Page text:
8) Long Arm Crunch - Upper abs workout

Lie on your back on a mat or padded surface. Bend your knees enough to keep your feet flat on the floor. Extend arms above your head, and bring hands together, holding your arms tight to your ears. Keep your head and neck in line with the rest of your back, and curl up, so your upper body comes off the mat at about a 20 degree angle. As you lift, be careful to keep your lower back glued to the mat, and your repetitions slow for the most effectiveness. Exhale as you rise up, and drive your back into the floor. Focus on feeling the crunch in your abdominal muscles as you lift. Be sure to keep your shoulders pressed down, not hunched up to your ears as you lift. Complete 15-20 repetitions.

Advanced level Upper abs workout

9) Tuck Crunch - Upper abs workout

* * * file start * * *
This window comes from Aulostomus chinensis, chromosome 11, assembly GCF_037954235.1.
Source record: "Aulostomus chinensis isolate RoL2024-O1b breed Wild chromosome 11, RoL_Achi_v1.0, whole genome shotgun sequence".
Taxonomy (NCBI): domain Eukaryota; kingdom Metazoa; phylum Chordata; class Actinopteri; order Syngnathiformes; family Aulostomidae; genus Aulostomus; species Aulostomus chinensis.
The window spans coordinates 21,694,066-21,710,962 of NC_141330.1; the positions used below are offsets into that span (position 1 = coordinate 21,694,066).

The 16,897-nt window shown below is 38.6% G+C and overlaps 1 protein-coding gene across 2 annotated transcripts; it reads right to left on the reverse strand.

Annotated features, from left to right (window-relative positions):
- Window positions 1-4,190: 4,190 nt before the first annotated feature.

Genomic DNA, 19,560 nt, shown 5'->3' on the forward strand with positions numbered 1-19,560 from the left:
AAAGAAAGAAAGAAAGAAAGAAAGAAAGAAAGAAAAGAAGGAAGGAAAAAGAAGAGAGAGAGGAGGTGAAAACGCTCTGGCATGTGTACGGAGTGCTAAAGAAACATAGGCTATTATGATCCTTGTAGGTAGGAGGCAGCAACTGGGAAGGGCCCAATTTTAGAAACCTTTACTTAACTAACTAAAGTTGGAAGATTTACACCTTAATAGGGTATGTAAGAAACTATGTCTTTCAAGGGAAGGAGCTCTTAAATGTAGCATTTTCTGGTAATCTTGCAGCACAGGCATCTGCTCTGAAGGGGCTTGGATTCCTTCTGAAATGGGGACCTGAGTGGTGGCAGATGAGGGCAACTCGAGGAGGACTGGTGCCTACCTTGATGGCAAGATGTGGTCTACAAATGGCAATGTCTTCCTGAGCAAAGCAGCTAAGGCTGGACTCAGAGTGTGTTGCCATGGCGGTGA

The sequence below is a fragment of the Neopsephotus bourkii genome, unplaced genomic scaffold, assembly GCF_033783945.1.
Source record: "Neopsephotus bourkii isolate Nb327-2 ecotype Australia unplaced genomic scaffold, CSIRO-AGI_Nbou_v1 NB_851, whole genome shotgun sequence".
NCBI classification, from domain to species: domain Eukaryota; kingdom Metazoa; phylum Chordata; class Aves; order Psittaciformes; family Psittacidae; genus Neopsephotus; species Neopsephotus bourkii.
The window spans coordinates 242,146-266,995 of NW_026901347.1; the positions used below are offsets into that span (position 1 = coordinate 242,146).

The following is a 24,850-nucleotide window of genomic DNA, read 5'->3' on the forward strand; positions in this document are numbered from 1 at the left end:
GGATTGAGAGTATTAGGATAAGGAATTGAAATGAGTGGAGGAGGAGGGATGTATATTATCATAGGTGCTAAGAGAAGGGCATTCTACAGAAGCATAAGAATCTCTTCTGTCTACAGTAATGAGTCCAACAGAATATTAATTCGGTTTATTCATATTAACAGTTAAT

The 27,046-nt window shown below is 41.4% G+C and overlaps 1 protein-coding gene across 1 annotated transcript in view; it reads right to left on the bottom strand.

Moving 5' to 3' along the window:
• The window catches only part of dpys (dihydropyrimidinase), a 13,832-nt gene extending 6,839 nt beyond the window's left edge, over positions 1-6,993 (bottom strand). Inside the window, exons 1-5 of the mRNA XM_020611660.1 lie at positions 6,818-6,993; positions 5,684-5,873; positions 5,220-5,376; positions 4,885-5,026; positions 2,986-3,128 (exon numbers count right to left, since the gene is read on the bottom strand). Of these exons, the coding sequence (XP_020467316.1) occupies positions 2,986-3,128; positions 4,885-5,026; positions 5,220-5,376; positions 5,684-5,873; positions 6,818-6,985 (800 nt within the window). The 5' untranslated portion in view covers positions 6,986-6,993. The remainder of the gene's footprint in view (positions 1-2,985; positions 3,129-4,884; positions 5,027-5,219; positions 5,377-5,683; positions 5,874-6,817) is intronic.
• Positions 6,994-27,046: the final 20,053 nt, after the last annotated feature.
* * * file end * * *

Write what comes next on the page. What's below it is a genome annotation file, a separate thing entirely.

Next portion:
To begin, lie down on the floor or an exercise mat with your back pressed against the floor. Your arms should be lying across your sides with the palms facing down. Your legs should be crossed by wrapping one ankle around the other. Slowly elevate your legs up in the air until your thighs are perpendicular to the floor with a slight bend at the knees. Note: Your knees and toes should be parallel to the floor as opposed to the thighs. Move your arms from the floor and cross them so they are resting on your chest. This is the starting position. While keeping your lower back pressed against the floor, slowly lift your torso. Remember to exhale while perform this part of the exercise. Slowly begin to lower your torso back down to the starting position while inhaling. Repeat for the recommended amount of repetitions.

10) Decline crunches - Upper abs workout